Environmental conditions and turfgrass species are often intertwined factors when making irrigation adjustments throughout the seasons. Cool season turfgrass will likely require more frequent irrigation during periods of drought stress when root necrosis occurs. It is important to note that diseases like Pythium blight and brown patch thrive in poorly drained, over-irrigated soils, while dollar spot thrives on turfgrass with prolonged periods of leaf wetness. Moss and algae are often signs of over-irrigation and applications should be reduced when present. Annual bluegrass is often a result of over-irrigation, particularly when coupled with over-fertilization.

On the other hand, because warm season grasses, like bermudagrass, tolerate relatively high atmospheric temperatures and produce extremely deep rooting, less frequent irrigation can be tolerated. Deep and infrequent irrigation will promote deeper rooting, particularly when the surface is allowed to dry between irrigation. Allowing the surface to dry between irrigation events will decrease the potential of disease associated with over-irrigation and prolonged period of leaf wetness, but also increases the potential for development of drought stress. Therefore, managers using the deep and infrequent irrigation regime should regularly monitor for drought stress and localized dry spot.


Turfgrass root growth can be maximized and soil organic matter can be minimized with soil cultivation. Soil compaction causes reduced root growth, poor drainage and, ultimately, increases susceptibility to disease and weed encroachment. Weeds associated with compacted soils include knotweed and goosegrass.

Excessive organic matter accumulation can cause decreased drainage and rooting, and increased disease activity. The vast majority of infectious turfgrass pathogens can survive on organic matter when the turfgrass is healthy, which increases the potential for infection during periods of adverse environmental conditions. Cultivation practices that reduce organic matter accumulation include core cultivation and vertical mowing. When developing a cultivation program managers should affect 15-20% of surface area annually.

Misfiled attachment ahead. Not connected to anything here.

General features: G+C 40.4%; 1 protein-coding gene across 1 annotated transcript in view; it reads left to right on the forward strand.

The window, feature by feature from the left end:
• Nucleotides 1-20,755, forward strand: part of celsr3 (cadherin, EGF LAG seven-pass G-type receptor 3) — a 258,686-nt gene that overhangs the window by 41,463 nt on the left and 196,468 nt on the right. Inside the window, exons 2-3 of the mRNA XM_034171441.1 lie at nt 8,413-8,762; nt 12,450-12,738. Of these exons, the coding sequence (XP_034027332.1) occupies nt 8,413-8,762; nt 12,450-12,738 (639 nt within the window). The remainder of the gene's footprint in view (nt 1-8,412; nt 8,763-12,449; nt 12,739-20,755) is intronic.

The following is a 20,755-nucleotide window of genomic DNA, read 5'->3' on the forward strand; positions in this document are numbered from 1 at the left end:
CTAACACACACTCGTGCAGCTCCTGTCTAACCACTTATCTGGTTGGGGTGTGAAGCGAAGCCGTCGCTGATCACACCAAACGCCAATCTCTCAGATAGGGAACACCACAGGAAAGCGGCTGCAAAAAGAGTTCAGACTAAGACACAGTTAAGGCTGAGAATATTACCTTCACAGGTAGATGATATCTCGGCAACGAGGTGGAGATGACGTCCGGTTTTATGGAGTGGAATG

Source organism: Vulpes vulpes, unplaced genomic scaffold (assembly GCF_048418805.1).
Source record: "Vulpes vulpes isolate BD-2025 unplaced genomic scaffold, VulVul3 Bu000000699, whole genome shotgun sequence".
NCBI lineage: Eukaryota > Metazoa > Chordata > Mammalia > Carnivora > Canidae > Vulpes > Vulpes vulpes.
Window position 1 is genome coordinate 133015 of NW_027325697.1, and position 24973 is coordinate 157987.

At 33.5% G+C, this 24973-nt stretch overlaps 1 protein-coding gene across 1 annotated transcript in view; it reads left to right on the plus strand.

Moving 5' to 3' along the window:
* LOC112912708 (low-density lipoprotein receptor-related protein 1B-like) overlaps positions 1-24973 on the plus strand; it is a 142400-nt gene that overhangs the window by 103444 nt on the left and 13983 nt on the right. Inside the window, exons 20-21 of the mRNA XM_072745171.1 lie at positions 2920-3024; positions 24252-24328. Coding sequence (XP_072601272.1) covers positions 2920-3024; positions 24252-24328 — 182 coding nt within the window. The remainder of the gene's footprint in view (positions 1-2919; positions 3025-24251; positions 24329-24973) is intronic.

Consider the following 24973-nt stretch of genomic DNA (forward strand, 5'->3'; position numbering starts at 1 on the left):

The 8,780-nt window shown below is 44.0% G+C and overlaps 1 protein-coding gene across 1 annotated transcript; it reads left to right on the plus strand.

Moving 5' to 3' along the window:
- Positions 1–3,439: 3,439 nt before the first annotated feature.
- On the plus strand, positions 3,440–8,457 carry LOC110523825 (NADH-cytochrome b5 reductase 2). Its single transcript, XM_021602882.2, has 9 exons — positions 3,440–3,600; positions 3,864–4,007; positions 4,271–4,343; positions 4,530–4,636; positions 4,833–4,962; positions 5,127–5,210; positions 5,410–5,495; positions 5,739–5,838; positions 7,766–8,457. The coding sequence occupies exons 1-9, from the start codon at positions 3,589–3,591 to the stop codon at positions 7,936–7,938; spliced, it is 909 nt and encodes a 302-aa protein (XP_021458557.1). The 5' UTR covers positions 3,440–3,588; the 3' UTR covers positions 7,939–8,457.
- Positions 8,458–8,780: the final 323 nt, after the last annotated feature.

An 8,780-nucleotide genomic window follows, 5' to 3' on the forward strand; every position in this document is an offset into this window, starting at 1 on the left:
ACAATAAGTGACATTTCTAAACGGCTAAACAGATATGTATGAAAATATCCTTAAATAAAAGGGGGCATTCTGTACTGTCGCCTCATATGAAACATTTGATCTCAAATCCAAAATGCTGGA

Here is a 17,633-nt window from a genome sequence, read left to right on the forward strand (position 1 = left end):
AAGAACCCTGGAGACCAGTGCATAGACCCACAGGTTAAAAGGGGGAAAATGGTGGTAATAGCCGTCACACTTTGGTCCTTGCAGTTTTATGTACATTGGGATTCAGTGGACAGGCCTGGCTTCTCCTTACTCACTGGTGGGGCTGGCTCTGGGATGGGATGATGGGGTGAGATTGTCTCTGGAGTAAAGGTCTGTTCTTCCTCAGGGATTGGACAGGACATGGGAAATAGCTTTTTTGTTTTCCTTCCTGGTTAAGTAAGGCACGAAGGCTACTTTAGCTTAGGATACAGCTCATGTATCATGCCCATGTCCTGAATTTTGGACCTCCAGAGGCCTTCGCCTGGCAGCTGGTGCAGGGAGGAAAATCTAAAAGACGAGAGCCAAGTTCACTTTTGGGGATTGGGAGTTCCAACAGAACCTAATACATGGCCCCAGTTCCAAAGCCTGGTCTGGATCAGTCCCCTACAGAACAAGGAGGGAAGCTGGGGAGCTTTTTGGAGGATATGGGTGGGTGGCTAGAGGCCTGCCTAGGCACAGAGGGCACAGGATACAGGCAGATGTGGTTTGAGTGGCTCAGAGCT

Weed management

Annual broadleaves (e.g. prostrate knotweed and spurge) can be controlled with burndown products like carfentrazone because they lack the necessary root mass or carbohydrate reserves to reproduce the “burned” foliage (see Table). These herbicides work very quickly and can be very useful on difficult to control weeds like prostrate knotweed, which thrives in compacted soils.

Annual grasses (e.g. crabgrass, goosegrass and foxtail) are most efficiently (low cost, highly effective) controlled with preemergence herbicides. However, the use of preemergence herbicides in cool season turf may not be an option if a manager is constantly interseeding to encourage full turf cover. With the loss of MSMA in turf, quinclorac has become a staple for postemergence crabgrass control, but it does not provide the same control on goosegrass.

Annual bluegrass thrives in cool weather conditions (i.e. winter in the warm season zone, and spring and fall in the cool season and transition zones) and is a prolific seeder even at low mowing heights.

Actively monitor for annual bluegrass infiltration on athletic fields as spring seed production will make this troublesome winter annual a troublesome part of the soil seed-bank if it isn’t fought when it first infiltrates. For effective control of annual bluegrass, cool season turfgrass herbicides are usually applied in small doses and repeated at short intervals. Programs include more than one product type applied at differing portions of the growing season. For example, flurprimidol (a plant growth regulator) is applied in the spring, and then ethofumesate (postemergence herbicide) in applied the subsequent fall.

Herbicides provide excellent weed control, but timing, rate, and application intervals are of utmost importance. Application may interfere with cultural practices, turfgrass germination and growth, so learn to adapt and proceed with caution. Learn the traits of each active ingredient (AI) in herbicides as they are put in differing combinations more and more. Test new herbicides on practice fields or small portions of game fields to better understand their affects.

Disease management

Spring dead spot is a serious disease of bermudagrass, especially in the transition zone. Fall infections predispose turf to winter kill. In the following spring, circular patches appear to remain dormant, while roots, rhizomes and stolons are sparse and dark-colored. The cool and moist conditions in autumn and spring promote disease development. Management practices that increase cold hardiness generally reduce disease incidence. Maintaining balanced fertility and proper thatch management will reduce disease activity while promoting healthy turfgrass. Field managers should also avoid late-season applications of nitrogen and make fall fungicide applications (i.e. azoxystrobin (Heritage), fluoxastrobin (Disarm), myclobutanil (Eagle), thiophanate methyl (3336) among others).